hearing on this regulation in accordance with the instructions provided 
in 40 CFR part 178. To ensure proper receipt by EPA, you must identify 
docket ID number EPA-HQ-OPP-2016-0649 in the subject line on the first 
page of your submission. All objections and requests for a hearing must 
be in writing, and must be received by the Hearing Clerk on or before 
April 10, 2018. Addresses for mail and hand delivery of objections and 
hearing requests are provided in 40 CFR 178.25(b).
    In addition to filing an objection or hearing request with the 
Hearing Clerk as described in 40 CFR part 178, please submit a copy of 
the filing (excluding any Confidential Business Information (CBI)) for 
inclusion in the public docket. Information not marked confidential 
pursuant to 40 CFR part 2 may be disclosed publicly by EPA without 
prior notice. Submit the non-CBI copy of your objection or hearing 
request, identified by docket ID number EPA-HQ-OPP-2016-0649, by one of 
the following methods:
     Federal eRulemaking Portal: http://www.regulations.gov. 
Follow the online instructions for submitting comments. Do not submit 
electronically any information you consider to be CBI or other 
information whose disclosure is restricted by statute.
     Mail: OPP Docket, Environmental Protection Agency Docket 
Center (EPA/DC), (28221T), 1200 Pennsylvania Ave. NW, Washington, DC 
     Hand Delivery: To make special arrangements for hand 
delivery or delivery of boxed information, please follow the 
instructions at http://www.epa.gov/dockets/contacts.html.

Additional instructions on commenting or visiting the docket, along 
with more information about dockets generally, is available at http://www.epa.gov/dockets.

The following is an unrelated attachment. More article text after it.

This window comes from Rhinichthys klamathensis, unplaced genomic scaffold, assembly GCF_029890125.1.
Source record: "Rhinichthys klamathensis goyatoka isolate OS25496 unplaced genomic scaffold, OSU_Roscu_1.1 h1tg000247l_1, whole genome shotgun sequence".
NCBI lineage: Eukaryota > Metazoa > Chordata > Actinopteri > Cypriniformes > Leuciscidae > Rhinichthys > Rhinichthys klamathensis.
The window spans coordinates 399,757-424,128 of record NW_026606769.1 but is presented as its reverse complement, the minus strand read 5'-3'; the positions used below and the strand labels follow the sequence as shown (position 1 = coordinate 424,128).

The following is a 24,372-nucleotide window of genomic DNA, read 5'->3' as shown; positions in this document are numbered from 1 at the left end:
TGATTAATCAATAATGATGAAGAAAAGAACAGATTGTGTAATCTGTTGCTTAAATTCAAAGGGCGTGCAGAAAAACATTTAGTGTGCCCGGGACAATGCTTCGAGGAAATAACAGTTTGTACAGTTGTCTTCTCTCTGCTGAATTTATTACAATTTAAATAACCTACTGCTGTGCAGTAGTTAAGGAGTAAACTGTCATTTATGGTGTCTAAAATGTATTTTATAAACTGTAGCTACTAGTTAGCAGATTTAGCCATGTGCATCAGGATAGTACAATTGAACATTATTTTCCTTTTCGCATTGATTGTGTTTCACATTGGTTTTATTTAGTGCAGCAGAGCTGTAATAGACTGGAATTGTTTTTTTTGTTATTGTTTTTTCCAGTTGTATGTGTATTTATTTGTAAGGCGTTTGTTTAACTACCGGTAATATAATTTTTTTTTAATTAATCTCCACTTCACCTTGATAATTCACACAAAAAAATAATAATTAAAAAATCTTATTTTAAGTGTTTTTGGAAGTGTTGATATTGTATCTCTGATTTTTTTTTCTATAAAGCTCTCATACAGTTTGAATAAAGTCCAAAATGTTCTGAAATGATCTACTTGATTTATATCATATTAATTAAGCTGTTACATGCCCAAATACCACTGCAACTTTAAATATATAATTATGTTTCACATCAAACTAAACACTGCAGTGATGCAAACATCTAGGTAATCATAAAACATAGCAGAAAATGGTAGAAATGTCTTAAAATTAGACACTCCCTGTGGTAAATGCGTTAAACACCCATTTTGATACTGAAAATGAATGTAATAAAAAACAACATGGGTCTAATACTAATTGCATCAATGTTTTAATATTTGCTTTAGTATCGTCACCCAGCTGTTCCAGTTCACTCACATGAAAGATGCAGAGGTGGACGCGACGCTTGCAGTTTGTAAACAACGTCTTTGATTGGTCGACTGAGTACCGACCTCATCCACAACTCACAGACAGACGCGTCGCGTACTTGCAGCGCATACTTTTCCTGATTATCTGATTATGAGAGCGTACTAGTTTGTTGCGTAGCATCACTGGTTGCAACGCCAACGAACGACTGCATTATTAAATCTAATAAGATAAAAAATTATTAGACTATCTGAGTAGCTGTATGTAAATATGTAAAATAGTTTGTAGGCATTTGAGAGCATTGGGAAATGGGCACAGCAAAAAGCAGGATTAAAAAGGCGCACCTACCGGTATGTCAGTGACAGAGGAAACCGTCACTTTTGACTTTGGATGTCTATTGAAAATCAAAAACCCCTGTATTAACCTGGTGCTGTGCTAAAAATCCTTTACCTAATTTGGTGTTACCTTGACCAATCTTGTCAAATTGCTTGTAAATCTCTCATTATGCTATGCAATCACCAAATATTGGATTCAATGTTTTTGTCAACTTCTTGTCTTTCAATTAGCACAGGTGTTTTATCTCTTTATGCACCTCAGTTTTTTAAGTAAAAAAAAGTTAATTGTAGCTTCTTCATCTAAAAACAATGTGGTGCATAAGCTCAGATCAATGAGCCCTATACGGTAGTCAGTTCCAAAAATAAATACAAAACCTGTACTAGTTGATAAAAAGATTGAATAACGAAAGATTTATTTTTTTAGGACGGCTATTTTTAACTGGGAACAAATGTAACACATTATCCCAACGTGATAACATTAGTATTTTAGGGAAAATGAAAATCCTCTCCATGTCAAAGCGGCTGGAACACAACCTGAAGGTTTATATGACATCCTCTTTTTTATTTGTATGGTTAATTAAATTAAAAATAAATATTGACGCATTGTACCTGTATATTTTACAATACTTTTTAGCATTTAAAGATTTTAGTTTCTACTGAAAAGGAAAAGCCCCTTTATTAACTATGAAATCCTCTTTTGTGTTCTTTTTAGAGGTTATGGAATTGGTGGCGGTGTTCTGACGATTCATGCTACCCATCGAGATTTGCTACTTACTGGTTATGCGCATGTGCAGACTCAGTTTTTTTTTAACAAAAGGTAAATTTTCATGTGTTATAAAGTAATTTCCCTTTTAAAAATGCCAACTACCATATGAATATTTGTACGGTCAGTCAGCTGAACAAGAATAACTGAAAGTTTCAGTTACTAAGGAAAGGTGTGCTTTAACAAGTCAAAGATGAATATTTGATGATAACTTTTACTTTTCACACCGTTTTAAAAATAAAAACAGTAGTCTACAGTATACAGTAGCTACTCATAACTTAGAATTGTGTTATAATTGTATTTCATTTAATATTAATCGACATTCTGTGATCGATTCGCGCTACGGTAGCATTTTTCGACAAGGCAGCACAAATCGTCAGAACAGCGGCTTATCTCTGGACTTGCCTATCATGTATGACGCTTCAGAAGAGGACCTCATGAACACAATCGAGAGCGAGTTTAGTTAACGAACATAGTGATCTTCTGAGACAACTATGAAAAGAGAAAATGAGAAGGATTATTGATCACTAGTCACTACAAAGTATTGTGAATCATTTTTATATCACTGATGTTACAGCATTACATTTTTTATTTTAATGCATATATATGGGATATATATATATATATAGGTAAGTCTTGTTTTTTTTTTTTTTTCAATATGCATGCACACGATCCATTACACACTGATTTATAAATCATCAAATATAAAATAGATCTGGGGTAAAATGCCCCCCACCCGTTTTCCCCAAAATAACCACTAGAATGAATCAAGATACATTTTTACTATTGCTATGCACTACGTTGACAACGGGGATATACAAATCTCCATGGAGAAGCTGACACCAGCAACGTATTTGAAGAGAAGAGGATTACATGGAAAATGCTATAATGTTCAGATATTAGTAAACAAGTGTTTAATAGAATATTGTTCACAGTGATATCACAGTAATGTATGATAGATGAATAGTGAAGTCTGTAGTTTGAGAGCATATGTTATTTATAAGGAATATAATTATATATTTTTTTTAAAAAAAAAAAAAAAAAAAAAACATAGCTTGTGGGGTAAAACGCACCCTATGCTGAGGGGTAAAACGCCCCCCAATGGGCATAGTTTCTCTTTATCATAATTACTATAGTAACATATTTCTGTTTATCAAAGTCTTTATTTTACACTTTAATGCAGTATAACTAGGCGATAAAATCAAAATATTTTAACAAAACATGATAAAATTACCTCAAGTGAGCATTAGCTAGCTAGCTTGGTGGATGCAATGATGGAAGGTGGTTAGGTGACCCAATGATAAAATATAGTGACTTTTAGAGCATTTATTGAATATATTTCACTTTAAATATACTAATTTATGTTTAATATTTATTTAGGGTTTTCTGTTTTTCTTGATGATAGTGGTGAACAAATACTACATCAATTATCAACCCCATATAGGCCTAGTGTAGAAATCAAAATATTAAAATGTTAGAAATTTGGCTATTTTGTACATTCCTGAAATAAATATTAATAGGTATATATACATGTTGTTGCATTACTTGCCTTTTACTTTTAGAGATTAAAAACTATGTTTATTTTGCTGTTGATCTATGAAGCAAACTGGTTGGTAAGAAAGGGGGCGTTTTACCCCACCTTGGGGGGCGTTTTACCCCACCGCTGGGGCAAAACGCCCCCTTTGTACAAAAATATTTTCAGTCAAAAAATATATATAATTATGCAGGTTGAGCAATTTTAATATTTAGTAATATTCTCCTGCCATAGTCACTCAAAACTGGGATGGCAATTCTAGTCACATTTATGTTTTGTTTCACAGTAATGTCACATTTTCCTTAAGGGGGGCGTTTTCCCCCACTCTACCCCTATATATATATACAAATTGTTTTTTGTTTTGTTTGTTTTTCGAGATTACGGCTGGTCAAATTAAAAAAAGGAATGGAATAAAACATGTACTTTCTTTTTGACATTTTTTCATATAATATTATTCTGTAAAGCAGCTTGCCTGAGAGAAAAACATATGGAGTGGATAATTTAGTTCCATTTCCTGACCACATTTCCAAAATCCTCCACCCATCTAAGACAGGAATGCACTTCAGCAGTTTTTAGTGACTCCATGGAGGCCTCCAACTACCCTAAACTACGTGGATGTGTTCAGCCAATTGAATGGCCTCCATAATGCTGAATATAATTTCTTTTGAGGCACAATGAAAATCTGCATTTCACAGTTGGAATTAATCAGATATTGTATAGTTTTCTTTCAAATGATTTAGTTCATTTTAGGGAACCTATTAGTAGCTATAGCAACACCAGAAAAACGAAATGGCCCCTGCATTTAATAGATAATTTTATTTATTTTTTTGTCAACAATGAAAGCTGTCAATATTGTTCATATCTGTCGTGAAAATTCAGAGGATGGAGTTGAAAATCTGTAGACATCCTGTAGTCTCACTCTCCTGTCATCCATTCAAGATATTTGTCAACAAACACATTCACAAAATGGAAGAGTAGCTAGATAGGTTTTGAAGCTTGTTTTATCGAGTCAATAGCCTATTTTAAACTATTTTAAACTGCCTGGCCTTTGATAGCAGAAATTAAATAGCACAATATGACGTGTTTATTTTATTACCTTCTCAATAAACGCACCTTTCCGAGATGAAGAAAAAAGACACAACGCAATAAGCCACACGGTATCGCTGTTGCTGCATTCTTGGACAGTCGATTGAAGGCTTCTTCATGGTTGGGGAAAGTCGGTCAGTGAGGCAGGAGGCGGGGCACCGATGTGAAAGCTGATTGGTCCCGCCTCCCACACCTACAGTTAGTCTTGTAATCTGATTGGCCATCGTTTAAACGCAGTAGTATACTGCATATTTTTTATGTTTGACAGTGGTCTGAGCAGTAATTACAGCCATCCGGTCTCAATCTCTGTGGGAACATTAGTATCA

II. Summary of Petitioned-For Tolerance

    In the Federal Register of March 23, 2017 (82 FR 14846) (FRL-9957-
99), EPA issued a document pursuant to FFDCA section 408(d)(3), 21 
U.S.C. 346a(d)(3), announcing the filing of a pesticide petition (PP 
6F8512) by Nisso America on behalf of Nippon Soda Co., Ltd., 88 Pine 
Street, 14th Floor, New York, NY 10005. The petition requested that 40 
CFR 180.667 be amended by establishing tolerances for residues of the 
fungicide cyflufenamid, in or on cherry crop subgroup 12-12A at 0.6 
parts per million (ppm), hops at 5.0 ppm, and fruiting vegetable crop 
group 8-10 at 0.2 ppm. Then in the Federal Register of September 15, 
2017 (82 FR 43352) (FRL-9965-43), EPA issued another document pursuant 
to FFDCA section 408(d)(3), 21 U.S.C. 346a(d)(3), announcing that this 
petition also requested the amendment of the existing tolerance for 
residues of cyflufenamid in or on cucurbit vegetable group 9, 
increasing the tolerance level from 0.07 ppm to 0.10 ppm. Those 
documents referenced a summary of the petition prepared by Nisso 
America on behalf of Nippon Soda Co., Ltd., the registrant, which is 
available in the docket, http://www.regulations.gov. Comments were 
received on the notices of filing. EPA's response to these comments is 
discussed in Unit IV.C.

III. Aggregate Risk Assessment and Determination of Safety

    Section 408(b)(2)(A)(i) of FFDCA allows EPA to establish a 
tolerance (the legal limit for a pesticide chemical residue in or on a